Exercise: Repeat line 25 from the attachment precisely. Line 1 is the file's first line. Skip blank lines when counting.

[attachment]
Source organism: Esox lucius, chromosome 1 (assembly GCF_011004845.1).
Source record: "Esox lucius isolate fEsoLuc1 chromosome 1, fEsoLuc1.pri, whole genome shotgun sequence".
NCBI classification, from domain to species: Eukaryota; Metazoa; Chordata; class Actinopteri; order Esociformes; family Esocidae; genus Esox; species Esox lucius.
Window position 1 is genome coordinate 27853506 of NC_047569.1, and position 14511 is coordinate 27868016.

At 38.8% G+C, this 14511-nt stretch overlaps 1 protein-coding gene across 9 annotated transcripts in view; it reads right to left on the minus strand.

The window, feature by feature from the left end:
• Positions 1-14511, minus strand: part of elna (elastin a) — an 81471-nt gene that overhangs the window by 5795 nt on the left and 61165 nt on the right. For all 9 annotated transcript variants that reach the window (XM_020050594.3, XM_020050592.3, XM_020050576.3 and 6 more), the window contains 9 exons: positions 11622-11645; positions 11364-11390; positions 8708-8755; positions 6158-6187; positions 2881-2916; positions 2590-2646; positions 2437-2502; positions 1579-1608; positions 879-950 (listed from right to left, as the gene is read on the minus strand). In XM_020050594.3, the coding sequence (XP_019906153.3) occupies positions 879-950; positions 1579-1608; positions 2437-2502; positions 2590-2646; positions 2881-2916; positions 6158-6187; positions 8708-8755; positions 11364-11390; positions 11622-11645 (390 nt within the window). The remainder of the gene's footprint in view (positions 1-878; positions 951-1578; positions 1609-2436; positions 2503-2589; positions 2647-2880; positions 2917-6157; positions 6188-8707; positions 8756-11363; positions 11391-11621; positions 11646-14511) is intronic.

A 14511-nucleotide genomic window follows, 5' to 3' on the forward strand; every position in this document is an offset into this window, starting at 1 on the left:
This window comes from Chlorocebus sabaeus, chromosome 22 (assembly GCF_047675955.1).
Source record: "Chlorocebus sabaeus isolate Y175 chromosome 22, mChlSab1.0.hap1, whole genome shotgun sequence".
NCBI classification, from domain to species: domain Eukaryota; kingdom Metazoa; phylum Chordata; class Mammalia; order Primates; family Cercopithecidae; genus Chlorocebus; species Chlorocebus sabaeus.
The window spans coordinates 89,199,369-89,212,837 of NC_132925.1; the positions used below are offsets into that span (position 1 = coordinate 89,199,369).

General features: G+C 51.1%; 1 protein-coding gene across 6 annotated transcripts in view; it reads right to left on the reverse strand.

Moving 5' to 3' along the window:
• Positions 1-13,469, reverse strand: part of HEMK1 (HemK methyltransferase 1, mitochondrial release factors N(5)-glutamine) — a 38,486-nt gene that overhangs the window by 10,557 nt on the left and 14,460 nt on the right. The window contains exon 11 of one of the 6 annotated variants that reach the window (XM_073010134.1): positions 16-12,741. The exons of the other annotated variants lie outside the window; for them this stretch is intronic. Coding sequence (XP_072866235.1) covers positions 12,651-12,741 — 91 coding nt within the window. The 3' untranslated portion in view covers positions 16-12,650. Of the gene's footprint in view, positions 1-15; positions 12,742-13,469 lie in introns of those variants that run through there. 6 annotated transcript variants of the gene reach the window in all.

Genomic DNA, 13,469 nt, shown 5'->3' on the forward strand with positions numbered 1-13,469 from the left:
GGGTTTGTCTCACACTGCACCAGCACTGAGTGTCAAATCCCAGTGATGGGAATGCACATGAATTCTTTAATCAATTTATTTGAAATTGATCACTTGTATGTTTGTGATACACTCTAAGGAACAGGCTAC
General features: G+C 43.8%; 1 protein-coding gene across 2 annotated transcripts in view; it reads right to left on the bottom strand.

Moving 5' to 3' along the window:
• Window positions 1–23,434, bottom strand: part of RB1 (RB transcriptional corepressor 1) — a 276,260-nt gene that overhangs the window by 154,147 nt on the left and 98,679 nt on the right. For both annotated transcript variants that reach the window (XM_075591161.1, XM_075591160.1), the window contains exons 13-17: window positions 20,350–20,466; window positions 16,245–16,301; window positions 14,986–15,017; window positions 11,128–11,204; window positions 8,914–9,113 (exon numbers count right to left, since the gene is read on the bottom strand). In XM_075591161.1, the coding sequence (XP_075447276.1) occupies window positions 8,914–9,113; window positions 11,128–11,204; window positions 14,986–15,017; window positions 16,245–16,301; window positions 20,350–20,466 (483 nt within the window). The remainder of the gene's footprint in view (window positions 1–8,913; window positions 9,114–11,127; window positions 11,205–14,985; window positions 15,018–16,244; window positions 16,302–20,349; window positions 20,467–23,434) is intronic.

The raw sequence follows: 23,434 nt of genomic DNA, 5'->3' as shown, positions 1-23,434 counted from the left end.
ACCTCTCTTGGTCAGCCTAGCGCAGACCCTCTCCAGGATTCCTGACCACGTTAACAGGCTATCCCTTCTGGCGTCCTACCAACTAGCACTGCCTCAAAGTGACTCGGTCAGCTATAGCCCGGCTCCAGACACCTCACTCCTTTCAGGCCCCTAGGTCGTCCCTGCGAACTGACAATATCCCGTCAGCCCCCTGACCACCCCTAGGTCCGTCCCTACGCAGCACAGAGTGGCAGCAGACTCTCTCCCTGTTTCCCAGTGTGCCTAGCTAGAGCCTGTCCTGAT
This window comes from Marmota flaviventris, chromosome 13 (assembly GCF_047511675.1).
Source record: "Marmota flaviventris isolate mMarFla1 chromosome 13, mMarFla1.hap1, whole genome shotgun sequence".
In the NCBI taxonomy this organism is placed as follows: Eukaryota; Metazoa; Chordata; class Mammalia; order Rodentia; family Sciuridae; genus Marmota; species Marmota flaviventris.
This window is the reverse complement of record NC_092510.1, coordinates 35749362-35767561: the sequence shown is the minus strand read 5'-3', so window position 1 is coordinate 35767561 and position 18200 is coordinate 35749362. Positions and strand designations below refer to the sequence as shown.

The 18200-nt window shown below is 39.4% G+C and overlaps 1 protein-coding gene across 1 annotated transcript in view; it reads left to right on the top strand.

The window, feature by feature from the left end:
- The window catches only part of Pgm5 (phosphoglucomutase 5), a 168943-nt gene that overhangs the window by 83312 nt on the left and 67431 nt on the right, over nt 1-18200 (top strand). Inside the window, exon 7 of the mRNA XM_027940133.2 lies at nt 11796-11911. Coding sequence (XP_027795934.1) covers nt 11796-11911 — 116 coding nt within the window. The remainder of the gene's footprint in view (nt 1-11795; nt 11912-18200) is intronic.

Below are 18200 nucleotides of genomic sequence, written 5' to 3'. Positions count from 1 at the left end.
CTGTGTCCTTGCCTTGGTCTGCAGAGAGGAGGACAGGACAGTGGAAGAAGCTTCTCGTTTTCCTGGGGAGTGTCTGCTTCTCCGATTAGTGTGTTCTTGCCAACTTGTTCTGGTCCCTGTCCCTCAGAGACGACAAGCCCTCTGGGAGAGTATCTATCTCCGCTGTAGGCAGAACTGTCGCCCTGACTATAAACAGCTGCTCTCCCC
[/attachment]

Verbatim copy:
In the NCBI taxonomy this organism is placed as follows: Eukaryota; Metazoa; Chordata; class Mammalia; order Rodentia; family Sciuridae; genus Marmota; species Marmota flaviventris.